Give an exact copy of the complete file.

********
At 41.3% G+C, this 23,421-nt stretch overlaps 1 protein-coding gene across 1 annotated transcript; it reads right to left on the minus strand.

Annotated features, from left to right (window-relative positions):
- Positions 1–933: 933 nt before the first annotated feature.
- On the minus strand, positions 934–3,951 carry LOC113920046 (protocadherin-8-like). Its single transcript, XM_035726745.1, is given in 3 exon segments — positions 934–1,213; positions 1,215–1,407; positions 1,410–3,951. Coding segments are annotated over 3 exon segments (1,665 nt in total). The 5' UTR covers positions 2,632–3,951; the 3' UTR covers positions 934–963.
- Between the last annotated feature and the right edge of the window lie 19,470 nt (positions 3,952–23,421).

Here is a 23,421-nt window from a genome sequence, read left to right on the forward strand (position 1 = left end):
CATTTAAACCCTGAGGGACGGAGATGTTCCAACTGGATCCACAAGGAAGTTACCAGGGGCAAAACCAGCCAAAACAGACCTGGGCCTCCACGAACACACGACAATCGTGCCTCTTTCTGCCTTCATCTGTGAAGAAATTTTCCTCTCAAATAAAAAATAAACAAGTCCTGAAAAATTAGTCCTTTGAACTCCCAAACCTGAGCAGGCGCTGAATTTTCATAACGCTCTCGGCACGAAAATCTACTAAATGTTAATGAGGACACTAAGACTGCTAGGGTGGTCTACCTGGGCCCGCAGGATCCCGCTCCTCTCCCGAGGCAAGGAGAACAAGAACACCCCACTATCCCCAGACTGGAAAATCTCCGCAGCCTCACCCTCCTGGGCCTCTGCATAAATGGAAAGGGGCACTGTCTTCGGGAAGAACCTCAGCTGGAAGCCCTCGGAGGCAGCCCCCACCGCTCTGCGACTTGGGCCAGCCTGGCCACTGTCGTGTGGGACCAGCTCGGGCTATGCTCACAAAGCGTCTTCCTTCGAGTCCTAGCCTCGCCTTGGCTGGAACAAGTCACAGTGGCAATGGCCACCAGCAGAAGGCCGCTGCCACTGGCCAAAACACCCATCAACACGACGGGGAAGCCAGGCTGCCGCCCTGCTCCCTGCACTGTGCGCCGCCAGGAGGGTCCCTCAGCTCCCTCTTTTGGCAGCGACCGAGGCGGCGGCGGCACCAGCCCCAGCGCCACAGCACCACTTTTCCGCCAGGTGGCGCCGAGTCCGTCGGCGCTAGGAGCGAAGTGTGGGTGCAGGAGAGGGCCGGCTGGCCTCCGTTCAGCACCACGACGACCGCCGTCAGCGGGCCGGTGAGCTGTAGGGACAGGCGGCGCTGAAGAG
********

At 41.3% G+C, this 23,421-nt stretch overlaps 1 protein-coding gene across 1 annotated transcript; it reads right to left on the minus strand.

Annotated features, from left to right (window-relative positions):
- Positions 1–933: 933 nt before the first annotated feature.
- On the minus strand, positions 934–3,951 carry LOC113920046 (protocadherin-8-like). Its single transcript, XM_035726745.1, is given in 3 exon segments — positions 934–1,213; positions 1,215–1,407; positions 1,410–3,951. Coding segments are annotated over 3 exon segments (1,665 nt in total). The 5' UTR covers positions 2,632–3,951; the 3' UTR covers positions 934–963.
- Between the last annotated feature and the right edge of the window lie 19,470 nt (positions 3,952–23,421).

Here is a 23,421-nt window from a genome sequence, read left to right on the forward strand (position 1 = left end):
CATTTAAACCCTGAGGGACGGAGATGTTCCAACTGGATCCACAAGGAAGTTACCAGGGGCAAAACCAGCCAAAACAGACCTGGGCCTCCACGAACACACGACAATCGTGCCTCTTTCTGCCTTCATCTGTGAAGAAATTTTCCTCTCAAATAAAAAATAAACAAGTCCTGAAAAATTAGTCCTTTGAACTCCCAAACCTGAGCAGGCGCTGAATTTTCATAACGCTCTCGGCACGAAAATCTACTAAATGTTAATGAGGACACTAAGACTGCTAGGGTGGTCTACCTGGGCCCGCAGGATCCCGCTCCTCTCCCGAGGCAAGGAGAACAAGAACACCCCACTATCCCCAGACTGGAAAATCTCCGCAGCCTCACCCTCCTGGGCCTCTGCATAAATGGAAAGGGGCACTGTCTTCGGGAAGAACCTCAGCTGGAAGCCCTCGGAGGCAGCCCCCACCGCTCTGCGACTTGGGCCAGCCTGGCCACTGTCGTGTGGGACCAGCTCGGGCTATGCTCACAAAGCGTCTTCCTTCGAGTCCTAGCCTCGCCTTGGCTGGAACAAGTCACAGTGGCAATGGCCACCAGCAGAAGGCCGCTGCCACTGGCCAAAACACCCATCAACACGACGGGGAAGCCAGGCTGCCGCCCTGCTCCCTGCACTGTGCGCCGCCAGGAGGGTCCCTCAGCTCCCTCTTTTGGCAGCGACCGAGGCGGCGGCGGCACCAGCCCCAGCGCCACAGCACCACTTTTCCGCCAGGTGGCGCCGAGTCCGTCGGCGCTAGGAGCGAAGTGTGGGTGCAGGAGAGGGCCGGCTGGCCTCCGTTCAGCACCACGACGACCGCCGTCAGCGGGCCGGTGAGCTGTAGGGACAGGCGGCGCTGAAGAG